Queer Yiddish Stories

Highlights from the Collection

There are myriad ways Yiddish culture, Jewishness, and queer identities intersect. Queer narratives in Yiddish culture can be found in many places and forms. Well-known examples include the famous love scene between two women at the center of Sholem Asch’s Got fun nekome (God of Vengeance) and cross-dressing characters in Yiddish literature and its adaptations (think Molly Picon in Yidl mitn fidl or Barbra Streisand in Yentl). Yiddish scholars have brought to light lesser-known examples such as the drag king and Yiddish vaudeville singer Pepi Litman (1874-1930).

Since the 1960s, artists and activists continue to expand awareness of these themes and have been creating new queer Yiddish culture. LGBTQ+ identified and interested people have built community around the intertwining of Yiddish and queer identities. Recent examples of these intentional spaces include di rozeve pave (pink peacock), the queer, Yiddish, pay-what-you-can café in Glasgow, Scotland, and digital gathering spaces like “Queer Yiddishkayt” Facebook groups.

We hope you enjoy the highlights featured below, which showcase stories about the intersections of Yiddish language and culture, Jewishness, and queer identities. 

Happy Pride!

The Queerness of Contemporary Yiddish Culture

In this highlight, lesbian poet and writer Irena Klepfisz reflects on the relationship between queerness and contemporary Yiddish culture and the way both, in their own ways, exist beyond traditional cultural bounds. She discusses how Yiddish culture offers a way of identifying with Jewishness outside of a religious context or one that centers Israel or the Holocaust as primary markers of identity, and how this came to resonate with many queer Jews.

“Making Babies in Other Ways”: Beyond Heteronormativity, Essentialism, and Survival Through Transmission

Zohar Weiman-Kelman—scholar of queer studies, Yiddish studies, and Jewish literature—explains the reality that the Yiddish language is being transmitted beyond heteronormative family structure. They discuss the nuances and sometimes nonlinearity of cultural transmission and what this might mean for imagining a riskier but more rewarding and diverse future for Yiddish.

Queer Studies and Yiddish

In this clip, David Shneer, z’’l, professor and scholar of Jewish history, discusses the relationship between queer people, both Jewish and not, and Yiddish that he has noticed since the 1990s. He shares an explanation that he has heard from many people about the appeal of Yiddish as a now-marginalized language and describes his interest in the way Yiddish has come to be framed as a language and culture of alterity.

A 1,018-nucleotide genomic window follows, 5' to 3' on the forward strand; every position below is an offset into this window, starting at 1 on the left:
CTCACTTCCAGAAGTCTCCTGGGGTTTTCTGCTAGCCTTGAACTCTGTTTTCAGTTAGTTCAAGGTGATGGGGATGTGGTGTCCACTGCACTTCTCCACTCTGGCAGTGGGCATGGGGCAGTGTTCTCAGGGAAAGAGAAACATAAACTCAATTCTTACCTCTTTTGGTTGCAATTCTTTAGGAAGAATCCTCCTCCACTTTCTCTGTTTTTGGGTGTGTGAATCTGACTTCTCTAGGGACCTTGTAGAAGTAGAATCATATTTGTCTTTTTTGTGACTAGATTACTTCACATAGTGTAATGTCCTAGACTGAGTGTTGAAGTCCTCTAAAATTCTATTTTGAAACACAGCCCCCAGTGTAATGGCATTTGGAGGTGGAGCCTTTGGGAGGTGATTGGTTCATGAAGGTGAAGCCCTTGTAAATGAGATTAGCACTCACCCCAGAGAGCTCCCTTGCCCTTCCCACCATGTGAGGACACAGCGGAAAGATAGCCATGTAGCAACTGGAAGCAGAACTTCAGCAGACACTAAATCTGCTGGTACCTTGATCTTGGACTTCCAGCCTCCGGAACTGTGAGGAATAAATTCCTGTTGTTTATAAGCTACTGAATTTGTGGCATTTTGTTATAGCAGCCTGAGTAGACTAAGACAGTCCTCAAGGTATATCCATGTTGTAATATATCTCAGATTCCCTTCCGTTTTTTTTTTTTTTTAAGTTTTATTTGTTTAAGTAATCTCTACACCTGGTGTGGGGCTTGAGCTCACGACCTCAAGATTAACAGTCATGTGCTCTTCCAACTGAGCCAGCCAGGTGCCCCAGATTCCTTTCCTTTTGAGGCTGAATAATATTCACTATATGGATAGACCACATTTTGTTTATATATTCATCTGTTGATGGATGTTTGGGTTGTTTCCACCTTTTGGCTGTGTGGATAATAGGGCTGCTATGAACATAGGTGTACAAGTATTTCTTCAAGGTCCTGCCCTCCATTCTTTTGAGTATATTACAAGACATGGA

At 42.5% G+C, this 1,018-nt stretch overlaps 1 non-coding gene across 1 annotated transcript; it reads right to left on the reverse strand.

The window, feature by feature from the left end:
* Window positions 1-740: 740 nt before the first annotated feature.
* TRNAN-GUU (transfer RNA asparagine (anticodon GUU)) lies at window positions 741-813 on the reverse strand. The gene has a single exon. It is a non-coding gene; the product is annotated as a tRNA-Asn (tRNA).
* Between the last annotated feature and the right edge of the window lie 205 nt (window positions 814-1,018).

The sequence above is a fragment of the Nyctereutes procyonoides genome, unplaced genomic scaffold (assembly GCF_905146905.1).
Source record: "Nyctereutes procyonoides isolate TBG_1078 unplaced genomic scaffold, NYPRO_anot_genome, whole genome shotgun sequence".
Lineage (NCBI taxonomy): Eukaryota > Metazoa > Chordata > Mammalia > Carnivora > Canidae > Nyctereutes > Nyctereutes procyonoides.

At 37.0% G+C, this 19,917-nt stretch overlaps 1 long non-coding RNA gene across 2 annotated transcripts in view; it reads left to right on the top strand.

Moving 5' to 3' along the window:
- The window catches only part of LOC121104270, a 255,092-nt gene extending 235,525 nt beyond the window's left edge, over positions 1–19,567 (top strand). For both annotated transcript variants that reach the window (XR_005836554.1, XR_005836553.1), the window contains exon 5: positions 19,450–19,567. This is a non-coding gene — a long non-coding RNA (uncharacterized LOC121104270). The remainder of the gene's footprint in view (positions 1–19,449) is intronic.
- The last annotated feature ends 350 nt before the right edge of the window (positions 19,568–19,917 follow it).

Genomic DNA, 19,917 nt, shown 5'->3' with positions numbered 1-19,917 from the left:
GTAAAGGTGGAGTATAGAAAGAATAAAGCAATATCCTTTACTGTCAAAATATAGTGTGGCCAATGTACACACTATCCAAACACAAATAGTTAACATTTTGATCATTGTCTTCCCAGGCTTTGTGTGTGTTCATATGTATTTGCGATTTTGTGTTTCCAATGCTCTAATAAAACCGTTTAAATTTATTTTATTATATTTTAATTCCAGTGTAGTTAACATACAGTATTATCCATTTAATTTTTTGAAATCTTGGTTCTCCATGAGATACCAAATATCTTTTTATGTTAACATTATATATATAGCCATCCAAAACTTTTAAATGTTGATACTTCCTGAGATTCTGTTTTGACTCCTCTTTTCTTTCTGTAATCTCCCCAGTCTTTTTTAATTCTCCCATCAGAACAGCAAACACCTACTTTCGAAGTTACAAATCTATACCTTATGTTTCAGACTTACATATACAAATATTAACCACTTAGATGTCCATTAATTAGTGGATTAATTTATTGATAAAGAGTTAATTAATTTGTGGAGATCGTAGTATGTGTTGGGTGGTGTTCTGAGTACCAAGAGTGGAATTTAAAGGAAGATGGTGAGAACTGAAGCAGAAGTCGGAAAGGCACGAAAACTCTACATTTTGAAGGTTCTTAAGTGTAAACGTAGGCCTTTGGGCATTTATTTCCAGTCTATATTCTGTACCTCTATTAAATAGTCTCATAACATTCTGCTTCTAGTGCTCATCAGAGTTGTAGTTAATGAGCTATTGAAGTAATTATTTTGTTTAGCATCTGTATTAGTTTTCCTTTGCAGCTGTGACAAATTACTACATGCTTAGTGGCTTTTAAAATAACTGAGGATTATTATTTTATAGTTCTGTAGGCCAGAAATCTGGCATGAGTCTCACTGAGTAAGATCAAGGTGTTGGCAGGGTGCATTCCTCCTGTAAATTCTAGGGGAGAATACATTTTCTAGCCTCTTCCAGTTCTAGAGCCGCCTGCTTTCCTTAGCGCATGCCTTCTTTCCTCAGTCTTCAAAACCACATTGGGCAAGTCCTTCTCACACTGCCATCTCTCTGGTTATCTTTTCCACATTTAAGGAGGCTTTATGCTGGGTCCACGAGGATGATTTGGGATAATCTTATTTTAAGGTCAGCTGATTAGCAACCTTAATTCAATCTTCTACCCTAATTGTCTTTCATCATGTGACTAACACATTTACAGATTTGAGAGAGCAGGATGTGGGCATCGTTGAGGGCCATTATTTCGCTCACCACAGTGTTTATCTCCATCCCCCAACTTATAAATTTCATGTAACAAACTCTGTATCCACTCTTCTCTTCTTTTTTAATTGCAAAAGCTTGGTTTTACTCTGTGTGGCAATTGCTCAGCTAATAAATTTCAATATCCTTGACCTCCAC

“I Don’t Like It But . . .”: Coming Out to My Grandmother

Filmmaker and Yiddishist Nina Dabek recounts her experience of coming out to her grandmother. After initially responding with disapproval, her grandmother added, “I don’t like it, but I completely understand it,” and she shared a story from her own past of a woman with whom she had grown very close and for whom she would have left her husband.

Why We Wanted to Have a Jewish (Lesbian) Wedding

In this excerpt, Jane Fleishman, Northampton-based LGBTQ-rights organizer and educator, explains the personal significance to her and her wife of having a Jewish wedding. She shares how meaningful it also was for their parents and describes how their children were involved in the signing of the ketubah (Jewish wedding contract).

Working from a Place of Minority: Reflections on Queers in the Klezmer Revival

Helena Lipstadt, a poet and garden designer, reflects on the early days of the klezmer revival in the 1970s and '80s and its popularity among the Jewish queer community. She describes the intersections of minority identities and why she thinks the Yiddish and klezmer revival movements resonated with queer Jews.

Connections Between Queerness and Yiddish

In this highlight, Noam Green, former Steiner Summer Yiddish Program student, offers insight into the connections between Yiddish and queerness. They talk about the way both studying Yiddish and being queer are often considered preposterous and reflect on the way studying Yiddish, and trying to express thoughts and feelings in a new language, can feel inherently queer.

Suggesting reading:
Queer Jews by David Shneer, z’’l,  and Caryn Aviv (2002) 
Queer Expectations: A Genealogy of Jewish Women’s Poetry by Zohar Weiman-Kelman (2018)
"Rokhl’s Golden City: Finding a home in Yiddishland while challenging the status quo" by Rokhl Kafrissen (2019)
"Top 10 Queerest Moments in the Yiddish Theatre" by Amanda (Miryem-Khaye) Seigal (2019)
“Queer Yiddishkeit: Practice and Theory” by Jeffrey Shandler (2006)
“The Celluloid Closet of Yiddish Film” project by Eve Sicular


Photograph at the top: Lesbian/Gay Yiddishists at Pride
Courtesy of Irena Klepfisz